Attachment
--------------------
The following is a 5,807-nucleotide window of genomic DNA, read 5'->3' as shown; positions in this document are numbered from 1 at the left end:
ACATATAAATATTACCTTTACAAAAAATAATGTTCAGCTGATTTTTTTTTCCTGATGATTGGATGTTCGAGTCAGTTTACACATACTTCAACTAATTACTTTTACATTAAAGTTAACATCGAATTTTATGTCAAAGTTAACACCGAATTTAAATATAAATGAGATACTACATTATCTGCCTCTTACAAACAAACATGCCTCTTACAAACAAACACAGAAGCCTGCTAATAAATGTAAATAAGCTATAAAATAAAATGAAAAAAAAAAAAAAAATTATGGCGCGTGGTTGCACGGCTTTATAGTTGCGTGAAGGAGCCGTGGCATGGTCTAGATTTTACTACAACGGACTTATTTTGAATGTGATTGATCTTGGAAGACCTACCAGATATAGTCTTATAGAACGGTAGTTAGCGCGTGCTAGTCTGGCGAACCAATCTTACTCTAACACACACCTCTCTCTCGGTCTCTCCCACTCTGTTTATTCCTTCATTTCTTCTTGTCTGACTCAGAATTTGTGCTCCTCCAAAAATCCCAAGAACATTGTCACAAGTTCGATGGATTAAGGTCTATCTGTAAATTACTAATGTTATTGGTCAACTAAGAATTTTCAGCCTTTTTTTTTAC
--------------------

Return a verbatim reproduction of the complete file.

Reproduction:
The following is a 5,807-nucleotide window of genomic DNA, read 5'->3' as shown; positions in this document are numbered from 1 at the left end:
ACATATAAATATTACCTTTACAAAAAATAATGTTCAGCTGATTTTTTTTTCCTGATGATTGGATGTTCGAGTCAGTTTACACATACTTCAACTAATTACTTTTACATTAAAGTTAACATCGAATTTTATGTCAAAGTTAACACCGAATTTAAATATAAATGAGATACTACATTATCTGCCTCTTACAAACAAACATGCCTCTTACAAACAAACACAGAAGCCTGCTAATAAATGTAAATAAGCTATAAAATAAAATGAAAAAAAAAAAAAAAATTATGGCGCGTGGTTGCACGGCTTTATAGTTGCGTGAAGGAGCCGTGGCATGGTCTAGATTTTACTACAACGGACTTATTTTGAATGTGATTGATCTTGGAAGACCTACCAGATATAGTCTTATAGAACGGTAGTTAGCGCGTGCTAGTCTGGCGAACCAATCTTACTCTAACACACACCTCTCTCTCGGTCTCTCCCACTCTGTTTATTCCTTCATTTCTTCTTGTCTGACTCAGAATTTGTGCTCCTCCAAAAATCCCAAGAACATTGTCACAAGTTCGATGGATTAAGGTCTATCTGTAAATTACTAATGTTATTGGTCAACTAAGAATTTTCAGCCTTTTTTTTTAC